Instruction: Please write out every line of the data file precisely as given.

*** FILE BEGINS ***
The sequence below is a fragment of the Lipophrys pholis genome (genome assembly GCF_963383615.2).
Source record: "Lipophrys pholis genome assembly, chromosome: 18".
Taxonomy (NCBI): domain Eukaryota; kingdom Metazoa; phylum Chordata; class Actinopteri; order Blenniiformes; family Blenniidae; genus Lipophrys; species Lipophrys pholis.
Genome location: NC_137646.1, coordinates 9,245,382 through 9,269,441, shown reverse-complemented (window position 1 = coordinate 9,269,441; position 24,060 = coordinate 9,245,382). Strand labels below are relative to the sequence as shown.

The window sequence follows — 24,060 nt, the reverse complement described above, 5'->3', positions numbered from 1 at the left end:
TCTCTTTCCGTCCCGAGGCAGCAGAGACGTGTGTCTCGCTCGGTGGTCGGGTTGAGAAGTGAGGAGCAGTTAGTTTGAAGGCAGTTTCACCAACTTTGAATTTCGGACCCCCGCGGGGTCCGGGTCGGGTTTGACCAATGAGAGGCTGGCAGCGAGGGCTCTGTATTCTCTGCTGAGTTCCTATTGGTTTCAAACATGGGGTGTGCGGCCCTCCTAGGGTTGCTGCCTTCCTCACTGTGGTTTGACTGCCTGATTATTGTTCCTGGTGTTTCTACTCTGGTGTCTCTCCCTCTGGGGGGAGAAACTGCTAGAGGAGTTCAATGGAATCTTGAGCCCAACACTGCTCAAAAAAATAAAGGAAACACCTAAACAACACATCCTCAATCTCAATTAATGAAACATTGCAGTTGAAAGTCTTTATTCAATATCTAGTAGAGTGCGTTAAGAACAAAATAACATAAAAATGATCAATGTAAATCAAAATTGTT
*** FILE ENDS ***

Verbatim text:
The sequence below is a fragment of the Lipophrys pholis genome (genome assembly GCF_963383615.2).
Source record: "Lipophrys pholis genome assembly, chromosome: 18".
Taxonomy (NCBI): domain Eukaryota; kingdom Metazoa; phylum Chordata; class Actinopteri; order Blenniiformes; family Blenniidae; genus Lipophrys; species Lipophrys pholis.
Genome location: NC_137646.1, coordinates 9,245,382 through 9,269,441, shown reverse-complemented (window position 1 = coordinate 9,269,441; position 24,060 = coordinate 9,245,382). Strand labels below are relative to the sequence as shown.

The window sequence follows — 24,060 nt, the reverse complement described above, 5'->3', positions numbered from 1 at the left end:
TCTCTTTCCGTCCCGAGGCAGCAGAGACGTGTGTCTCGCTCGGTGGTCGGGTTGAGAAGTGAGGAGCAGTTAGTTTGAAGGCAGTTTCACCAACTTTGAATTTCGGACCCCCGCGGGGTCCGGGTCGGGTTTGACCAATGAGAGGCTGGCAGCGAGGGCTCTGTATTCTCTGCTGAGTTCCTATTGGTTTCAAACATGGGGTGTGCGGCCCTCCTAGGGTTGCTGCCTTCCTCACTGTGGTTTGACTGCCTGATTATTGTTCCTGGTGTTTCTACTCTGGTGTCTCTCCCTCTGGGGGGAGAAACTGCTAGAGGAGTTCAATGGAATCTTGAGCCCAACACTGCTCAAAAAAATAAAGGAAACACCTAAACAACACATCCTCAATCTCAATTAATGAAACATTGCAGTTGAAAGTCTTTATTCAATATCTAGTAGAGTGCGTTAAGAACAAAATAACATAAAAATGATCAATGTAAATCAAAATTGTT